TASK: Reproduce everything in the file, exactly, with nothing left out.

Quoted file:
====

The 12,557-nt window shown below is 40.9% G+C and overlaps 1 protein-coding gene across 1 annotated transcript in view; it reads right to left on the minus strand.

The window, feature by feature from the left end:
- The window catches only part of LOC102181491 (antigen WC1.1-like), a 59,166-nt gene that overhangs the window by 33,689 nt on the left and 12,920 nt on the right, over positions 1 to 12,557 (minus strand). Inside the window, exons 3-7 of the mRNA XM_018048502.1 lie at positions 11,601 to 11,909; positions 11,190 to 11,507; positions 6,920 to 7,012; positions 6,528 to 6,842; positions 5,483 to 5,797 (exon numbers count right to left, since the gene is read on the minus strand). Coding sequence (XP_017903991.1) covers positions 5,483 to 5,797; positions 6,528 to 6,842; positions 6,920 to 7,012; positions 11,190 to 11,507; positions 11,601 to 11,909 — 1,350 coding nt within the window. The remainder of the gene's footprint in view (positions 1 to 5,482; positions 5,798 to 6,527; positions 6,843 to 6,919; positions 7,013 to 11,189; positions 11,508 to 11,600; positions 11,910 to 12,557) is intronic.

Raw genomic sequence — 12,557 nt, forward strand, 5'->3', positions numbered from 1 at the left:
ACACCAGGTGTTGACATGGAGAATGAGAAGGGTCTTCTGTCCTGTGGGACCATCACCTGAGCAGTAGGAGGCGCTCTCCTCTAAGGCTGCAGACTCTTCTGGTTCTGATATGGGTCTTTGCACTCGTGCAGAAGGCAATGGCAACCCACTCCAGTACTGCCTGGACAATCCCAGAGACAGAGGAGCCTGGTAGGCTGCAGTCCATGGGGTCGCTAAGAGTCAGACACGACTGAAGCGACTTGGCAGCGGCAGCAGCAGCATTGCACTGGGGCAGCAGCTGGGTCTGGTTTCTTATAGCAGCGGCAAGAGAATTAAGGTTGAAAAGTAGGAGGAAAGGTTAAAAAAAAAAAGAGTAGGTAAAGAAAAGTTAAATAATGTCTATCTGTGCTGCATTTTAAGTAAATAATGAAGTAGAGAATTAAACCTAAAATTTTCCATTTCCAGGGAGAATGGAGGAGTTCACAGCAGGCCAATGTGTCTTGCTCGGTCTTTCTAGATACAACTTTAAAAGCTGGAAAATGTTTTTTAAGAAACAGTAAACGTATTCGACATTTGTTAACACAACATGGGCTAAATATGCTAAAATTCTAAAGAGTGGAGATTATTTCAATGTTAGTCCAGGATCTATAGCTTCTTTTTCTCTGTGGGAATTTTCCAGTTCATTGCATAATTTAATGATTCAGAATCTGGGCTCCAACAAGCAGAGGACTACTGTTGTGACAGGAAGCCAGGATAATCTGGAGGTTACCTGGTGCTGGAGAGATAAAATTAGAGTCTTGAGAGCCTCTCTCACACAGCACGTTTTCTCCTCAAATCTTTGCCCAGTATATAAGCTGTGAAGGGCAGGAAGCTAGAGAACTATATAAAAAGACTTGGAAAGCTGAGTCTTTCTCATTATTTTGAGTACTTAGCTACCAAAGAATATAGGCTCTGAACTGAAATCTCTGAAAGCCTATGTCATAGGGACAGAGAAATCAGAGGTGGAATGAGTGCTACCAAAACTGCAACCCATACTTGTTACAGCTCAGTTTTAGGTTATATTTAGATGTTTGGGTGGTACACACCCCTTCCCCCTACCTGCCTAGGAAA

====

The 12,557-nt window shown below is 40.9% G+C and overlaps 1 protein-coding gene across 1 annotated transcript in view; it reads right to left on the minus strand.

The window, feature by feature from the left end:
- The window catches only part of LOC102181491 (antigen WC1.1-like), a 59,166-nt gene that overhangs the window by 33,689 nt on the left and 12,920 nt on the right, over positions 1 to 12,557 (minus strand). Inside the window, exons 3-7 of the mRNA XM_018048502.1 lie at positions 11,601 to 11,909; positions 11,190 to 11,507; positions 6,920 to 7,012; positions 6,528 to 6,842; positions 5,483 to 5,797 (exon numbers count right to left, since the gene is read on the minus strand). Coding sequence (XP_017903991.1) covers positions 5,483 to 5,797; positions 6,528 to 6,842; positions 6,920 to 7,012; positions 11,190 to 11,507; positions 11,601 to 11,909 — 1,350 coding nt within the window. The remainder of the gene's footprint in view (positions 1 to 5,482; positions 5,798 to 6,527; positions 6,843 to 6,919; positions 7,013 to 11,189; positions 11,508 to 11,600; positions 11,910 to 12,557) is intronic.

Raw genomic sequence — 12,557 nt, forward strand, 5'->3', positions numbered from 1 at the left:
ACACCAGGTGTTGACATGGAGAATGAGAAGGGTCTTCTGTCCTGTGGGACCATCACCTGAGCAGTAGGAGGCGCTCTCCTCTAAGGCTGCAGACTCTTCTGGTTCTGATATGGGTCTTTGCACTCGTGCAGAAGGCAATGGCAACCCACTCCAGTACTGCCTGGACAATCCCAGAGACAGAGGAGCCTGGTAGGCTGCAGTCCATGGGGTCGCTAAGAGTCAGACACGACTGAAGCGACTTGGCAGCGGCAGCAGCAGCATTGCACTGGGGCAGCAGCTGGGTCTGGTTTCTTATAGCAGCGGCAAGAGAATTAAGGTTGAAAAGTAGGAGGAAAGGTTAAAAAAAAAAAGAGTAGGTAAAGAAAAGTTAAATAATGTCTATCTGTGCTGCATTTTAAGTAAATAATGAAGTAGAGAATTAAACCTAAAATTTTCCATTTCCAGGGAGAATGGAGGAGTTCACAGCAGGCCAATGTGTCTTGCTCGGTCTTTCTAGATACAACTTTAAAAGCTGGAAAATGTTTTTTAAGAAACAGTAAACGTATTCGACATTTGTTAACACAACATGGGCTAAATATGCTAAAATTCTAAAGAGTGGAGATTATTTCAATGTTAGTCCAGGATCTATAGCTTCTTTTTCTCTGTGGGAATTTTCCAGTTCATTGCATAATTTAATGATTCAGAATCTGGGCTCCAACAAGCAGAGGACTACTGTTGTGACAGGAAGCCAGGATAATCTGGAGGTTACCTGGTGCTGGAGAGATAAAATTAGAGTCTTGAGAGCCTCTCTCACACAGCACGTTTTCTCCTCAAATCTTTGCCCAGTATATAAGCTGTGAAGGGCAGGAAGCTAGAGAACTATATAAAAAGACTTGGAAAGCTGAGTCTTTCTCATTATTTTGAGTACTTAGCTACCAAAGAATATAGGCTCTGAACTGAAATCTCTGAAAGCCTATGTCATAGGGACAGAGAAATCAGAGGTGGAATGAGTGCTACCAAAACTGCAACCCATACTTGTTACAGCTCAGTTTTAGGTTATATTTAGATGTTTGGGTGGTACACACCCCTTCCCCCTACCTGCCTAGGAAA